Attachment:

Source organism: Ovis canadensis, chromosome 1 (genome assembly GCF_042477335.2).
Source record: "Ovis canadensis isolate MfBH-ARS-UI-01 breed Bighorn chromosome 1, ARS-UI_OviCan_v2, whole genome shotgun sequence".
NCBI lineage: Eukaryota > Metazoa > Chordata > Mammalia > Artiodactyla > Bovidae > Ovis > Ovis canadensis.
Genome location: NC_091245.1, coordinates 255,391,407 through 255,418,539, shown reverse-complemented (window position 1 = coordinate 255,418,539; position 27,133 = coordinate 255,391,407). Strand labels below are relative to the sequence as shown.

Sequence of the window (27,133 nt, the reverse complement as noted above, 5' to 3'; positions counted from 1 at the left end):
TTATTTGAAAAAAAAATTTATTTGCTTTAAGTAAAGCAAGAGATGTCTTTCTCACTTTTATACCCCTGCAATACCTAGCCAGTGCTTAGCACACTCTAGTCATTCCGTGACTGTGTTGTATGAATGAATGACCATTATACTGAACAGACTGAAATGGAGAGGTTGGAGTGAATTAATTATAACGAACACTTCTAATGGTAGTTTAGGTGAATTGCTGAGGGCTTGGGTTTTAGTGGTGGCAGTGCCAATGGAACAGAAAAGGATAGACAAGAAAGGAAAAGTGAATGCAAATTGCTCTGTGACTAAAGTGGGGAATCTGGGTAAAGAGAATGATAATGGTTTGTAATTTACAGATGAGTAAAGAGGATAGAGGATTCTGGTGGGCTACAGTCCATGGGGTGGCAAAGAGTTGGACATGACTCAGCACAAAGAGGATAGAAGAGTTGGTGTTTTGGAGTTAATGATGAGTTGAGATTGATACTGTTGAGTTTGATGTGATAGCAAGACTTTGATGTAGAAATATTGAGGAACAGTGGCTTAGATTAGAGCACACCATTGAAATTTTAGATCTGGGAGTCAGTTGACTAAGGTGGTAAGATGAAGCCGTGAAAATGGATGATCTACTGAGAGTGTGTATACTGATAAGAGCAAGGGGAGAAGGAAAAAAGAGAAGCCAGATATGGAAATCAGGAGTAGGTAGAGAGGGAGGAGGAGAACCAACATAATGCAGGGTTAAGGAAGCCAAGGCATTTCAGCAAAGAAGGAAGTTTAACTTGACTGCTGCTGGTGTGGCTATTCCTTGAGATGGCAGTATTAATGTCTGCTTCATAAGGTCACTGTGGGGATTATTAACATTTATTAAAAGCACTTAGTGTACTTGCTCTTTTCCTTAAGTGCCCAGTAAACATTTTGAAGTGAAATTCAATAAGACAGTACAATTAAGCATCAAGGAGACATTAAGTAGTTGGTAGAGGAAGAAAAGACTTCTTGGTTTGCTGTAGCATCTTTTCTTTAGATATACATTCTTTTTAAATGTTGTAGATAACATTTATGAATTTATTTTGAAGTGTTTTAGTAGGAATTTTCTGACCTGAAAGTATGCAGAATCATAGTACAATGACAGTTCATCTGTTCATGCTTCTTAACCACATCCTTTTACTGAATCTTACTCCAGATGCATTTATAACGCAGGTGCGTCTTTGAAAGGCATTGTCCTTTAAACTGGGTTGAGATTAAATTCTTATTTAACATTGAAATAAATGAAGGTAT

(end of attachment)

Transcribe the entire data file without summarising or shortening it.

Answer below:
Source organism: Ovis canadensis, chromosome 1 (genome assembly GCF_042477335.2).
Source record: "Ovis canadensis isolate MfBH-ARS-UI-01 breed Bighorn chromosome 1, ARS-UI_OviCan_v2, whole genome shotgun sequence".
NCBI lineage: Eukaryota > Metazoa > Chordata > Mammalia > Artiodactyla > Bovidae > Ovis > Ovis canadensis.
Genome location: NC_091245.1, coordinates 255,391,407 through 255,418,539, shown reverse-complemented (window position 1 = coordinate 255,418,539; position 27,133 = coordinate 255,391,407). Strand labels below are relative to the sequence as shown.

Sequence of the window (27,133 nt, the reverse complement as noted above, 5' to 3'; positions counted from 1 at the left end):
TTATTTGAAAAAAAAATTTATTTGCTTTAAGTAAAGCAAGAGATGTCTTTCTCACTTTTATACCCCTGCAATACCTAGCCAGTGCTTAGCACACTCTAGTCATTCCGTGACTGTGTTGTATGAATGAATGACCATTATACTGAACAGACTGAAATGGAGAGGTTGGAGTGAATTAATTATAACGAACACTTCTAATGGTAGTTTAGGTGAATTGCTGAGGGCTTGGGTTTTAGTGGTGGCAGTGCCAATGGAACAGAAAAGGATAGACAAGAAAGGAAAAGTGAATGCAAATTGCTCTGTGACTAAAGTGGGGAATCTGGGTAAAGAGAATGATAATGGTTTGTAATTTACAGATGAGTAAAGAGGATAGAGGATTCTGGTGGGCTACAGTCCATGGGGTGGCAAAGAGTTGGACATGACTCAGCACAAAGAGGATAGAAGAGTTGGTGTTTTGGAGTTAATGATGAGTTGAGATTGATACTGTTGAGTTTGATGTGATAGCAAGACTTTGATGTAGAAATATTGAGGAACAGTGGCTTAGATTAGAGCACACCATTGAAATTTTAGATCTGGGAGTCAGTTGACTAAGGTGGTAAGATGAAGCCGTGAAAATGGATGATCTACTGAGAGTGTGTATACTGATAAGAGCAAGGGGAGAAGGAAAAAAGAGAAGCCAGATATGGAAATCAGGAGTAGGTAGAGAGGGAGGAGGAGAACCAACATAATGCAGGGTTAAGGAAGCCAAGGCATTTCAGCAAAGAAGGAAGTTTAACTTGACTGCTGCTGGTGTGGCTATTCCTTGAGATGGCAGTATTAATGTCTGCTTCATAAGGTCACTGTGGGGATTATTAACATTTATTAAAAGCACTTAGTGTACTTGCTCTTTTCCTTAAGTGCCCAGTAAACATTTTGAAGTGAAATTCAATAAGACAGTACAATTAAGCATCAAGGAGACATTAAGTAGTTGGTAGAGGAAGAAAAGACTTCTTGGTTTGCTGTAGCATCTTTTCTTTAGATATACATTCTTTTTAAATGTTGTAGATAACATTTATGAATTTATTTTGAAGTGTTTTAGTAGGAATTTTCTGACCTGAAAGTATGCAGAATCATAGTACAATGACAGTTCATCTGTTCATGCTTCTTAACCACATCCTTTTACTGAATCTTACTCCAGATGCATTTATAACGCAGGTGCGTCTTTGAAAGGCATTGTCCTTTAAACTGGGTTGAGATTAAATTCTTATTTAACATTGAAATAAATGAAGGTAT